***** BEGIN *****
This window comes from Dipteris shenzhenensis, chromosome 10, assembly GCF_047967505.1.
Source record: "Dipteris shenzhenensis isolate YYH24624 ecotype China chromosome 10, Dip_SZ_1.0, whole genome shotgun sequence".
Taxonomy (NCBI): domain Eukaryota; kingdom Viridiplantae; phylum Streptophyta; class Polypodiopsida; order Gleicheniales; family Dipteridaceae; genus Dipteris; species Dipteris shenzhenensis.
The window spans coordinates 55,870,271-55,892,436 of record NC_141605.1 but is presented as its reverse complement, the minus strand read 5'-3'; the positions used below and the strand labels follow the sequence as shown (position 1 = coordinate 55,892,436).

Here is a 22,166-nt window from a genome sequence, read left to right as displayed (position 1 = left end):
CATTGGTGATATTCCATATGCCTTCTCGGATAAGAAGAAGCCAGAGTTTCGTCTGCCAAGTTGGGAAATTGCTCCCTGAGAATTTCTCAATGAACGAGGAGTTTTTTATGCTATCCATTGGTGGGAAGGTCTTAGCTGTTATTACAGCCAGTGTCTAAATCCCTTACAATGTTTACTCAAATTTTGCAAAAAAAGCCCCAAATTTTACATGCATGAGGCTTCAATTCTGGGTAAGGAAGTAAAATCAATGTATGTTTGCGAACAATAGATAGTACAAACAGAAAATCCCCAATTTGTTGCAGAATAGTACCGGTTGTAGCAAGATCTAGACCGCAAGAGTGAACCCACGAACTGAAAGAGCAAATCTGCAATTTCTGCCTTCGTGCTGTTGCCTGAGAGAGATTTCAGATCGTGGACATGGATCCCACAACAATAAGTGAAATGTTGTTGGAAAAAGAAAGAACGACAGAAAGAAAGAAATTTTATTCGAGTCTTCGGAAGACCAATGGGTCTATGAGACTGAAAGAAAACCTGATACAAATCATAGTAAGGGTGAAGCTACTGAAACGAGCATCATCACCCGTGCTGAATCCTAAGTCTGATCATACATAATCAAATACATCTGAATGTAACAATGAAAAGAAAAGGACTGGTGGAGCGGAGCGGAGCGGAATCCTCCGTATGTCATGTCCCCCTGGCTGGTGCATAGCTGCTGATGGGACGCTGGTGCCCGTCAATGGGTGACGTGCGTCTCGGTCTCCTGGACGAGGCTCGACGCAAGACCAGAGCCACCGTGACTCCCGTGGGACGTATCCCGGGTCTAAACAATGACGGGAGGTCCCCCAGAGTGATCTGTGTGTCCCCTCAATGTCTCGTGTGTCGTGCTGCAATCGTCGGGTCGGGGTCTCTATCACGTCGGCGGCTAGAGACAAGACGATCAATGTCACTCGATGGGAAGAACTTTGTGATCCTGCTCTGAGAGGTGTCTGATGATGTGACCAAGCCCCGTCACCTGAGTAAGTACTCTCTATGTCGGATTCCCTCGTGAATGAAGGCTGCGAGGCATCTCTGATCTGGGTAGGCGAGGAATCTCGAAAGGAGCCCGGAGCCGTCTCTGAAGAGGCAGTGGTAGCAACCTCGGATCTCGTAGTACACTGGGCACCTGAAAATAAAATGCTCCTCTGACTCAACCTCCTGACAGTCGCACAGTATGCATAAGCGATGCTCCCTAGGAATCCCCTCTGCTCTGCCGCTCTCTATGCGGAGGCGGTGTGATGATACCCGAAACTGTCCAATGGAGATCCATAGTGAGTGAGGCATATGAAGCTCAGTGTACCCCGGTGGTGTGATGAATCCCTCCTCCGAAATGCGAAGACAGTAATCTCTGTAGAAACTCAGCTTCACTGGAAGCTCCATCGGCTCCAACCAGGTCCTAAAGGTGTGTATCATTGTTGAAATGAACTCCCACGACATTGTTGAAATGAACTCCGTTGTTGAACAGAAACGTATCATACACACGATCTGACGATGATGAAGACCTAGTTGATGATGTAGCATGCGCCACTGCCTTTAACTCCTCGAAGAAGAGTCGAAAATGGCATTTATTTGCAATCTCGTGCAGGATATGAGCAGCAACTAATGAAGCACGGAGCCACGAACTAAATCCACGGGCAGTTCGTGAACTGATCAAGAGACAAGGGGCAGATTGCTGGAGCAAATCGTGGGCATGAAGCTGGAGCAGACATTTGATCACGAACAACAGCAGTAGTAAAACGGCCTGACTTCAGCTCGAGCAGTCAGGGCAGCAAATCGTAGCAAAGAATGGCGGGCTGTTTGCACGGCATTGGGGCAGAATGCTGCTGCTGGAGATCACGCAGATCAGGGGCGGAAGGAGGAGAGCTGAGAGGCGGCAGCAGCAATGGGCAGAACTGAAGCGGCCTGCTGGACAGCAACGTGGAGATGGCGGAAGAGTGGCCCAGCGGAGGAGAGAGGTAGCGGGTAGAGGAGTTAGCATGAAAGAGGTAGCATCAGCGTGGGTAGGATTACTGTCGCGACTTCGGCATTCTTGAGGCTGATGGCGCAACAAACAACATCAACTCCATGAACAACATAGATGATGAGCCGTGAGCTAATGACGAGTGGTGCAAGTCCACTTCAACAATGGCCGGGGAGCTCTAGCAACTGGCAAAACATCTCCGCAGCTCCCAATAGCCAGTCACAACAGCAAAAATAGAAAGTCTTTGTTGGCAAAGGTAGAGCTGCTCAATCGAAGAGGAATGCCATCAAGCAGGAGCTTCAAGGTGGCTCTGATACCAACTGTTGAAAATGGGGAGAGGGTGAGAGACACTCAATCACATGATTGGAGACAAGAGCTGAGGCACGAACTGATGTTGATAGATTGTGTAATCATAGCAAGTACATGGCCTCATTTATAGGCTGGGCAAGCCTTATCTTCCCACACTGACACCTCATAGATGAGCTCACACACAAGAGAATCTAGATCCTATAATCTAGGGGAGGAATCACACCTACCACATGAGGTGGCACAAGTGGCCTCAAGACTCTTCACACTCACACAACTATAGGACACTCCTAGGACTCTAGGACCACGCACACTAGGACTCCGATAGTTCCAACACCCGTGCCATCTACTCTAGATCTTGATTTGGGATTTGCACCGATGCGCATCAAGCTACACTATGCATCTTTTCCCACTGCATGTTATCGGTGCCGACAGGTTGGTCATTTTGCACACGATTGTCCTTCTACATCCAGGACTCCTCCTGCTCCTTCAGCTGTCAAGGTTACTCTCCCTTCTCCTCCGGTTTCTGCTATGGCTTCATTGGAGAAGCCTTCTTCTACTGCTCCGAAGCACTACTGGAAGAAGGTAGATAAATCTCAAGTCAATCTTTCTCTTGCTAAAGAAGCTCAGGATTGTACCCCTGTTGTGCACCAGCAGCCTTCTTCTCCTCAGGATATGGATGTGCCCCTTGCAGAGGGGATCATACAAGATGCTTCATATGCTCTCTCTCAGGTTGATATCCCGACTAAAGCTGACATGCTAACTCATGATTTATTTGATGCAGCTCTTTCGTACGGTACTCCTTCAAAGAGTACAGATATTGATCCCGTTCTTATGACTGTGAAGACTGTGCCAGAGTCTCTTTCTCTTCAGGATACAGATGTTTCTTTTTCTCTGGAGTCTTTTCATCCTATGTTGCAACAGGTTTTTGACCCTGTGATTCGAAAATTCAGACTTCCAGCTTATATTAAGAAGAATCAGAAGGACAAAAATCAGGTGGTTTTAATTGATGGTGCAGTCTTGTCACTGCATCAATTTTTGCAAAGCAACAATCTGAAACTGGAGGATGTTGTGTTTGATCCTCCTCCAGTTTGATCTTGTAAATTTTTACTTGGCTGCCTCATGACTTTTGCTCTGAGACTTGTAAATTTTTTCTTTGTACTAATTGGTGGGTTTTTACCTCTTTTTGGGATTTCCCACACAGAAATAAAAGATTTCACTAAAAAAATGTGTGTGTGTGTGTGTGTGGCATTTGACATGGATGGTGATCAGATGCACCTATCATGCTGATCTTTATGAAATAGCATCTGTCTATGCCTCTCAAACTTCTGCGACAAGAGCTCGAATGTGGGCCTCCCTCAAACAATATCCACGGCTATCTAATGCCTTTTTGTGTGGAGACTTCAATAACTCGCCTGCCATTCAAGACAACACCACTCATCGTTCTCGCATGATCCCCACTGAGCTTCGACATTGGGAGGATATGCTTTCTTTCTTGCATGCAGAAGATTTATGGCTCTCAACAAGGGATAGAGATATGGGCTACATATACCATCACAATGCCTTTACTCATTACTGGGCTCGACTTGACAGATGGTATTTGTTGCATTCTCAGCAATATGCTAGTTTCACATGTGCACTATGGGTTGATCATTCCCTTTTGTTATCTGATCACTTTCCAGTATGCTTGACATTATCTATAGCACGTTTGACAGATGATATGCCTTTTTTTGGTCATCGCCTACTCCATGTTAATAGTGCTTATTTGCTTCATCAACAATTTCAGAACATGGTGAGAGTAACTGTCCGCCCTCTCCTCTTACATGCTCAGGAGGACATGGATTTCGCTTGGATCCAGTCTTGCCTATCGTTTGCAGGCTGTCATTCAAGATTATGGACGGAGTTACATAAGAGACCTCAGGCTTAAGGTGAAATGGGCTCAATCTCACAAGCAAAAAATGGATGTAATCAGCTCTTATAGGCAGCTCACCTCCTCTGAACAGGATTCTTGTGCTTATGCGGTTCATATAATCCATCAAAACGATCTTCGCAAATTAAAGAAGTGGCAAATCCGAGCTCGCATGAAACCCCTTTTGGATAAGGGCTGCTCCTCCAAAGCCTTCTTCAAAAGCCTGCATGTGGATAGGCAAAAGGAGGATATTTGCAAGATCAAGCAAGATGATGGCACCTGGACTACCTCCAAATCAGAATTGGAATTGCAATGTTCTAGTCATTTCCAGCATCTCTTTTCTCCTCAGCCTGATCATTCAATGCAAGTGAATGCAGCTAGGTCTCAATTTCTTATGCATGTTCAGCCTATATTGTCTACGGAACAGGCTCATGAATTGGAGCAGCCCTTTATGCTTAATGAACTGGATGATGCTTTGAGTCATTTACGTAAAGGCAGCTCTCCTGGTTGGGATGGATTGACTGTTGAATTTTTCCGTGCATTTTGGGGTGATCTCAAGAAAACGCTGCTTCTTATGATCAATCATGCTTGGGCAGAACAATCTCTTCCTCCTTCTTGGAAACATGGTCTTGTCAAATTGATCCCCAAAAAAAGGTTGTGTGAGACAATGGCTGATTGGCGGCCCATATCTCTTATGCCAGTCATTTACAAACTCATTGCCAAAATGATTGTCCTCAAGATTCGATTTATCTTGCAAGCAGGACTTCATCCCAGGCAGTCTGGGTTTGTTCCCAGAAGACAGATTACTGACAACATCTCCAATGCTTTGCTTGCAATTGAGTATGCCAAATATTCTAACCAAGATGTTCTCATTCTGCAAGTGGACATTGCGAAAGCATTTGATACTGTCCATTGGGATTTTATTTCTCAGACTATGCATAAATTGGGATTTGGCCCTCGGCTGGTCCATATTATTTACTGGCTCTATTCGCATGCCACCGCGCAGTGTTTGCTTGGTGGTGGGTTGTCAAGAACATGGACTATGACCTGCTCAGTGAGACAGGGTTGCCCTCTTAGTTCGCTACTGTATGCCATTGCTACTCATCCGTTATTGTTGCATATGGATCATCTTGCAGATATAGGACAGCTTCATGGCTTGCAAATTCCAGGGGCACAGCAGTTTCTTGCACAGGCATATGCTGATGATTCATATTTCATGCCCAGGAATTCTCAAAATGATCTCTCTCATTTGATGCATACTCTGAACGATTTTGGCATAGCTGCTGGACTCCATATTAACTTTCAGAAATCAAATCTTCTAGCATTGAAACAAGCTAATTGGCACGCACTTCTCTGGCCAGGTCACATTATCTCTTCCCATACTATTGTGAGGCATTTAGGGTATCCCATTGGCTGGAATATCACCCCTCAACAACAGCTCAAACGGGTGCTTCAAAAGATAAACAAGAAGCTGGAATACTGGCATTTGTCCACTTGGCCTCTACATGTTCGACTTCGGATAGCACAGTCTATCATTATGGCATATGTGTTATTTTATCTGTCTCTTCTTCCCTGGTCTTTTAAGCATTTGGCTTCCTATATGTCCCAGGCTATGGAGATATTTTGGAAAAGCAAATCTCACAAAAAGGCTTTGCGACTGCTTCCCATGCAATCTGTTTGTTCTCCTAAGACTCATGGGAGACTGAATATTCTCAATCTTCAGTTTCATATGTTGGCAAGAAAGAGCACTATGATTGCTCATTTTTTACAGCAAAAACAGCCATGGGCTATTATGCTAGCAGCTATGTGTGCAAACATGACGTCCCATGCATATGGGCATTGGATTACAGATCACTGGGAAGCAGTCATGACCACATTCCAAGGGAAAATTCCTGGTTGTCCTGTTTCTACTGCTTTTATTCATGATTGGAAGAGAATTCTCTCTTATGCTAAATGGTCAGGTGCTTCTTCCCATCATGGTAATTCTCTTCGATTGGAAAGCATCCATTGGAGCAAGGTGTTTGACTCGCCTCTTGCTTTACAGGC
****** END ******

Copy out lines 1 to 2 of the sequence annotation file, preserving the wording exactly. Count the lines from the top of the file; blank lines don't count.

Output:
This window comes from Dipteris shenzhenensis, chromosome 10, assembly GCF_047967505.1.
Source record: "Dipteris shenzhenensis isolate YYH24624 ecotype China chromosome 10, Dip_SZ_1.0, whole genome shotgun sequence".